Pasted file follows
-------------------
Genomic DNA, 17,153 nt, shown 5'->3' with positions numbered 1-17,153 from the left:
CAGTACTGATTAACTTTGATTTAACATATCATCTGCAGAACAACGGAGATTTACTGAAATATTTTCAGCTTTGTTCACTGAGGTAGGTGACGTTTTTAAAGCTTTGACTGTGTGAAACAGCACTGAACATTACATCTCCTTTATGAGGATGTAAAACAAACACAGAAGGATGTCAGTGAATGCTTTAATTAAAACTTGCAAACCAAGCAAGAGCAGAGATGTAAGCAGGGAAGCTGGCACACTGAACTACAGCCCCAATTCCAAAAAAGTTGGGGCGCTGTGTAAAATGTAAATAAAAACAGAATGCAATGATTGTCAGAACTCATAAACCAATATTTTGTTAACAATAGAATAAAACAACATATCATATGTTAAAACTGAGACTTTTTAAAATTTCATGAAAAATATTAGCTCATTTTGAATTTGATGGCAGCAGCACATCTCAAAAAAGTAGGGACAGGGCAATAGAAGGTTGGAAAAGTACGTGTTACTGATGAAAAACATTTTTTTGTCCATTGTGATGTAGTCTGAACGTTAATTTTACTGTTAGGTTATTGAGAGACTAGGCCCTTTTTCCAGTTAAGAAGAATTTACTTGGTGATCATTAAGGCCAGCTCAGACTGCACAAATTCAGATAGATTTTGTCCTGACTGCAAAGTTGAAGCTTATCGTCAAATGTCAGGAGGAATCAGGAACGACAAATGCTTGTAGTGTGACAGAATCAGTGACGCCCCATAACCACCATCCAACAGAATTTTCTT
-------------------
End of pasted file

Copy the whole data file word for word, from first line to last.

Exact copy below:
Genomic DNA, 17,153 nt, shown 5'->3' with positions numbered 1-17,153 from the left:
CAGTACTGATTAACTTTGATTTAACATATCATCTGCAGAACAACGGAGATTTACTGAAATATTTTCAGCTTTGTTCACTGAGGTAGGTGACGTTTTTAAAGCTTTGACTGTGTGAAACAGCACTGAACATTACATCTCCTTTATGAGGATGTAAAACAAACACAGAAGGATGTCAGTGAATGCTTTAATTAAAACTTGCAAACCAAGCAAGAGCAGAGATGTAAGCAGGGAAGCTGGCACACTGAACTACAGCCCCAATTCCAAAAAAGTTGGGGCGCTGTGTAAAATGTAAATAAAAACAGAATGCAATGATTGTCAGAACTCATAAACCAATATTTTGTTAACAATAGAATAAAACAACATATCATATGTTAAAACTGAGACTTTTTAAAATTTCATGAAAAATATTAGCTCATTTTGAATTTGATGGCAGCAGCACATCTCAAAAAAGTAGGGACAGGGCAATAGAAGGTTGGAAAAGTACGTGTTACTGATGAAAAACATTTTTTTGTCCATTGTGATGTAGTCTGAACGTTAATTTTACTGTTAGGTTATTGAGAGACTAGGCCCTTTTTCCAGTTAAGAAGAATTTACTTGGTGATCATTAAGGCCAGCTCAGACTGCACAAATTCAGATAGATTTTGTCCTGACTGCAAAGTTGAAGCTTATCGTCAAATGTCAGGAGGAATCAGGAACGACAAATGCTTGTAGTGTGACAGAATCAGTGACGCCCCATAACCACCATCCAACAGAATTTTCTT